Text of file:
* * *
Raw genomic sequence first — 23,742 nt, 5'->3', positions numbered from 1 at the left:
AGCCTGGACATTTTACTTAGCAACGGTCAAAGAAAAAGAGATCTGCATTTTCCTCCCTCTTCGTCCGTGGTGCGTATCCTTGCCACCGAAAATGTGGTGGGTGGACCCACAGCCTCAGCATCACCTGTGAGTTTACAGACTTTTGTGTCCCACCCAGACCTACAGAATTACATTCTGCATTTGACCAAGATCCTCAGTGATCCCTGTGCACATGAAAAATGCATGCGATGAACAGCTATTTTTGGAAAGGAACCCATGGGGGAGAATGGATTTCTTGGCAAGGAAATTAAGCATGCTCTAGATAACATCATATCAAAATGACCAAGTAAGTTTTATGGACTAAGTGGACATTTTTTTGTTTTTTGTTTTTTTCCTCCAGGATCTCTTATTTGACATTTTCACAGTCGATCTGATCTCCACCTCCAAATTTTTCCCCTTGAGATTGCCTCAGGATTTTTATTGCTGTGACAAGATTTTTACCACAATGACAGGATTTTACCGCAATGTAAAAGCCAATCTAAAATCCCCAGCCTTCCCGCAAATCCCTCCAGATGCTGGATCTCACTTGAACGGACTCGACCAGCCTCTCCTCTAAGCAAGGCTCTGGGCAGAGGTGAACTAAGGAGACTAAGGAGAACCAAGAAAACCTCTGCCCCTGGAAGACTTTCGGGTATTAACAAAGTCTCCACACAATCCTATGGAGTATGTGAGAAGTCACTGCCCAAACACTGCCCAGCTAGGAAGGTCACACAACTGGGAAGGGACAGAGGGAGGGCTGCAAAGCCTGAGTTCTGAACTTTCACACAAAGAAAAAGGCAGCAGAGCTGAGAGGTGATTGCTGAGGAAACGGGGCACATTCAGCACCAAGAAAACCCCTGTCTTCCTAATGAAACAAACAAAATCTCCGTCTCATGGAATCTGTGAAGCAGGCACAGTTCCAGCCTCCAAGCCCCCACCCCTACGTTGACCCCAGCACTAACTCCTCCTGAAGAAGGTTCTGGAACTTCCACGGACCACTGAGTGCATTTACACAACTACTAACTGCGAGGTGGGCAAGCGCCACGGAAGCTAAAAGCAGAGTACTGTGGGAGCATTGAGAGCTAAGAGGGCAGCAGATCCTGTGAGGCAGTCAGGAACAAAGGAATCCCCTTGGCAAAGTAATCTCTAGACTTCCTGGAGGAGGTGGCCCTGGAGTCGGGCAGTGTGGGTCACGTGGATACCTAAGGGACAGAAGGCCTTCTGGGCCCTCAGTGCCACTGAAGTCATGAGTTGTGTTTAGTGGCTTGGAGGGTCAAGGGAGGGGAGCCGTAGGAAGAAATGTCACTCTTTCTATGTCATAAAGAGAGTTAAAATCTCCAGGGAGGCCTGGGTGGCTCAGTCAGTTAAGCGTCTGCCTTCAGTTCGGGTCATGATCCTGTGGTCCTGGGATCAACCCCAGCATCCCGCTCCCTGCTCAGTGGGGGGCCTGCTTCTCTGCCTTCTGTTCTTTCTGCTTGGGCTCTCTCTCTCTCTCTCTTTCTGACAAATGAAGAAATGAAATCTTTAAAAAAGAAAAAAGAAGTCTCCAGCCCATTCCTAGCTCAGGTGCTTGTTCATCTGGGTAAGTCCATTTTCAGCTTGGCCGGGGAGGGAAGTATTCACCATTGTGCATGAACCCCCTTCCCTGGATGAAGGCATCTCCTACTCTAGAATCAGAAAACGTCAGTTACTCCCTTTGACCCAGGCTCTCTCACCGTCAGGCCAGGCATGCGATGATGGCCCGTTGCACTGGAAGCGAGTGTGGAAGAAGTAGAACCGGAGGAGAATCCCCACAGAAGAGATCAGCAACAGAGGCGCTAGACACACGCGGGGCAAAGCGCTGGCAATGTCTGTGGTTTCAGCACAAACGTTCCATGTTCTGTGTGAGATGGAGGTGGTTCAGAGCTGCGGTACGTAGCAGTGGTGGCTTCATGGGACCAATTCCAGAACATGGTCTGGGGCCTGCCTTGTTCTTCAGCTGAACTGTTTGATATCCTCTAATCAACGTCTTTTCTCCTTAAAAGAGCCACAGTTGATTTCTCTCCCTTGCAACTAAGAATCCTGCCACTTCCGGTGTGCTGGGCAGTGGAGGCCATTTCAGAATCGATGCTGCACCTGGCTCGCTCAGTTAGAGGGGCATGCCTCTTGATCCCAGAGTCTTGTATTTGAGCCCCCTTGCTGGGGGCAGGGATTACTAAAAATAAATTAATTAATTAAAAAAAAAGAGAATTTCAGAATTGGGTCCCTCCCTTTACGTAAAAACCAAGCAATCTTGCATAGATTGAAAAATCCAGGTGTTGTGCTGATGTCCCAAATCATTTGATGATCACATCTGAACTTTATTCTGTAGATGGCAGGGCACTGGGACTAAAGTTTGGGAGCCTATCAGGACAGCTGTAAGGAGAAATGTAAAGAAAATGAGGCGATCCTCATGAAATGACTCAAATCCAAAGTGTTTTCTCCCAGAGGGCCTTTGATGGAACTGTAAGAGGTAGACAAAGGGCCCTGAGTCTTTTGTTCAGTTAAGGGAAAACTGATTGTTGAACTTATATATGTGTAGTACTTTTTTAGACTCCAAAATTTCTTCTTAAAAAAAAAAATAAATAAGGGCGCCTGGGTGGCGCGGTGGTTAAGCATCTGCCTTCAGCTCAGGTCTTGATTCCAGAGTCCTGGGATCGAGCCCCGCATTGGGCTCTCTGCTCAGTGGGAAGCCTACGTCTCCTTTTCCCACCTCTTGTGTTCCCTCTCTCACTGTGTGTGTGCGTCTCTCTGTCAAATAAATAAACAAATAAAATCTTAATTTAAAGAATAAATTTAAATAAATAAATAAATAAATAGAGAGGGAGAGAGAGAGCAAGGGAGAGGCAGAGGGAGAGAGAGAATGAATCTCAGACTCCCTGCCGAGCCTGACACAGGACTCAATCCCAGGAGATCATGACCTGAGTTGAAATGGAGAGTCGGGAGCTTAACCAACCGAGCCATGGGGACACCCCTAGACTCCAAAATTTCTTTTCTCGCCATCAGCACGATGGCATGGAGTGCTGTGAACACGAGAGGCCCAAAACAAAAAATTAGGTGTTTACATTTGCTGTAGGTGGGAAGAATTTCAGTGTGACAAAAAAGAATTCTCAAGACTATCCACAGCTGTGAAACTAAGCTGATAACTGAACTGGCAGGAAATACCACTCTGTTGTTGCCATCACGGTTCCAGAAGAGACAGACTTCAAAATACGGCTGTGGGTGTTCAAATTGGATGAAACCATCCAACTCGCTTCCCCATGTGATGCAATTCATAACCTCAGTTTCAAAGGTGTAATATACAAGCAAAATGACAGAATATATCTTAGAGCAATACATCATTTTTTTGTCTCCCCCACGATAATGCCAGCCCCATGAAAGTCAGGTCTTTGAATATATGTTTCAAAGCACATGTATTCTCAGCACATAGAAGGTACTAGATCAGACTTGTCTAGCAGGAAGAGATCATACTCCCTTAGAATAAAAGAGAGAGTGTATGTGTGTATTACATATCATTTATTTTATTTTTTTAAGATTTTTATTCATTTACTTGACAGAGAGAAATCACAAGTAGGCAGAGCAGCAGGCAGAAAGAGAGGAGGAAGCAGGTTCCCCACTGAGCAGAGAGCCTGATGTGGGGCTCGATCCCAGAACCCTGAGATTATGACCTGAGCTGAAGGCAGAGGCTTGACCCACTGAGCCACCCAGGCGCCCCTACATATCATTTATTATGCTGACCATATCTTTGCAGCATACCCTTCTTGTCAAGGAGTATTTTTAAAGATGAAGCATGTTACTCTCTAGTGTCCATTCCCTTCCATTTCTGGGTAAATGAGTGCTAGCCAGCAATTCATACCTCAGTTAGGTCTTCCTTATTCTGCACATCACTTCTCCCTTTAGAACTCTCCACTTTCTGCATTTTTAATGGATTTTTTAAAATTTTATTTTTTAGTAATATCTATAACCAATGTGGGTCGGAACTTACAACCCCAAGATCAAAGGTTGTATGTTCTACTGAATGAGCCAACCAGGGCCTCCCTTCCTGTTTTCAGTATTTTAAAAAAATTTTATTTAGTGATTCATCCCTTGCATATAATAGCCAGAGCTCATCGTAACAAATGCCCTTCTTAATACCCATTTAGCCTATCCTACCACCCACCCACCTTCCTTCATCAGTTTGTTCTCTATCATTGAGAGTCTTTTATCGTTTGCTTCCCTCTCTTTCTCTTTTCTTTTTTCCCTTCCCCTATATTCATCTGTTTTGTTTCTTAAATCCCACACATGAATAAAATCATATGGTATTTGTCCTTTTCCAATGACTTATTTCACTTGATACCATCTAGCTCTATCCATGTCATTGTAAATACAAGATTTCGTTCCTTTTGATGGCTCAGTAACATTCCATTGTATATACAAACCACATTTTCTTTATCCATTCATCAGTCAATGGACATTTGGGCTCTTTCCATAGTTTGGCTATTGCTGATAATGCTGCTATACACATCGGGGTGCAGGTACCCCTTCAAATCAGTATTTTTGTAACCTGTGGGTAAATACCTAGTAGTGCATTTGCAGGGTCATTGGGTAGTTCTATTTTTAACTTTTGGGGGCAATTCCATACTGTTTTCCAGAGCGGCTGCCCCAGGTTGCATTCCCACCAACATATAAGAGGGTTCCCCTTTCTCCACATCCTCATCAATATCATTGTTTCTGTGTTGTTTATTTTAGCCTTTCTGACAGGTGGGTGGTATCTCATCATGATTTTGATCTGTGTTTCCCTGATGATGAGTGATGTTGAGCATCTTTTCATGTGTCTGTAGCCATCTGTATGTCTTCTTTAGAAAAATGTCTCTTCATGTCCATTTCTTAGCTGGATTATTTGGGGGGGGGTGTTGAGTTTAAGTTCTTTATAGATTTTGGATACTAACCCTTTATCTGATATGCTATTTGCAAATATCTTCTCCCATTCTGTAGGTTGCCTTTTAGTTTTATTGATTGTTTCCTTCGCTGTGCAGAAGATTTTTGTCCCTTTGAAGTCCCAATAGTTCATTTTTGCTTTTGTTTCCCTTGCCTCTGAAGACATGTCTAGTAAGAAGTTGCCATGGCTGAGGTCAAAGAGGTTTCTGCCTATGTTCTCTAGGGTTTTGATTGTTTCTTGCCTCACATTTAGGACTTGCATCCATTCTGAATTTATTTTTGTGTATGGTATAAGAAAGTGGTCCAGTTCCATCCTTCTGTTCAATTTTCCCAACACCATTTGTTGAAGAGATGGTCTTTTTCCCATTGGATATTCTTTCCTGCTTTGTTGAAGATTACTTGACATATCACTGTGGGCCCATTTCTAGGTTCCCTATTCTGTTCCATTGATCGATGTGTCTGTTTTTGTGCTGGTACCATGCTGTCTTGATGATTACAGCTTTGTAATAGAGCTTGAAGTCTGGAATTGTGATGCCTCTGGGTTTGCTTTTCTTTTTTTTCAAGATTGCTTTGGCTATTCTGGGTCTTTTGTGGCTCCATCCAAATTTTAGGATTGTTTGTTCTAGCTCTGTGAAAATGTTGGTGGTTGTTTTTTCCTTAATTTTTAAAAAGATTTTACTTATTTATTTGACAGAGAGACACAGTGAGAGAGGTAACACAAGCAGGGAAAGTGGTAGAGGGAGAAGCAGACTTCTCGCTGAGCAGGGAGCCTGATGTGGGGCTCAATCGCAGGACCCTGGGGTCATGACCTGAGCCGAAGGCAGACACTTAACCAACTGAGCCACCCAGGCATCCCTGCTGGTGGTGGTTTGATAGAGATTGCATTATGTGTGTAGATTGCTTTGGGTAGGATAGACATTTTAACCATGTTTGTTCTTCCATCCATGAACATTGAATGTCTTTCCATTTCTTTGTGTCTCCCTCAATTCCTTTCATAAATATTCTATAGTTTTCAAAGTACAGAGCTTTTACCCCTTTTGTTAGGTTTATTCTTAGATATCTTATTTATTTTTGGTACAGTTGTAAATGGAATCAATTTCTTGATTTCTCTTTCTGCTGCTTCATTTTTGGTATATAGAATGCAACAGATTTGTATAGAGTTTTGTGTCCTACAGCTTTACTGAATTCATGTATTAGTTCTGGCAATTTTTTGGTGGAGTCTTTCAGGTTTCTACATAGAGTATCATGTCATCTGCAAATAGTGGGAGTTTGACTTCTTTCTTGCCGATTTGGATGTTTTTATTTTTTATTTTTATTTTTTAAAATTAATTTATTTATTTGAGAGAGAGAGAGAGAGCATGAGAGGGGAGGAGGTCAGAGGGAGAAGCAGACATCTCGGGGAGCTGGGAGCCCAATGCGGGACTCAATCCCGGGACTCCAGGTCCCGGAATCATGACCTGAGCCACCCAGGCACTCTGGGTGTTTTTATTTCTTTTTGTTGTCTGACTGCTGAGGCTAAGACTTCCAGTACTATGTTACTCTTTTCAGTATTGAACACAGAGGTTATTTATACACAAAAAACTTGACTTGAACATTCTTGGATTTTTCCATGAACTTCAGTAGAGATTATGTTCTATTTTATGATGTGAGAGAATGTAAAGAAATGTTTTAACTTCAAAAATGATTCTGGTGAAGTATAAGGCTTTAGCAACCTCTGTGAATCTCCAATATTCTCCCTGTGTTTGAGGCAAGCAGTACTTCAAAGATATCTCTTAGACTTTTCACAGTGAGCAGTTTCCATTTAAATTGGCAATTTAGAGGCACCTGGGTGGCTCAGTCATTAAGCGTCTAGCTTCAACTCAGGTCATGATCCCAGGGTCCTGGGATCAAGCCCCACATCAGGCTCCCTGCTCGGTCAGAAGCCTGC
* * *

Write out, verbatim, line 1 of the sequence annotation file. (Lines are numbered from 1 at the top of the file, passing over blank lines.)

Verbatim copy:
Raw genomic sequence first — 23,742 nt, 5'->3', positions numbered from 1 at the left: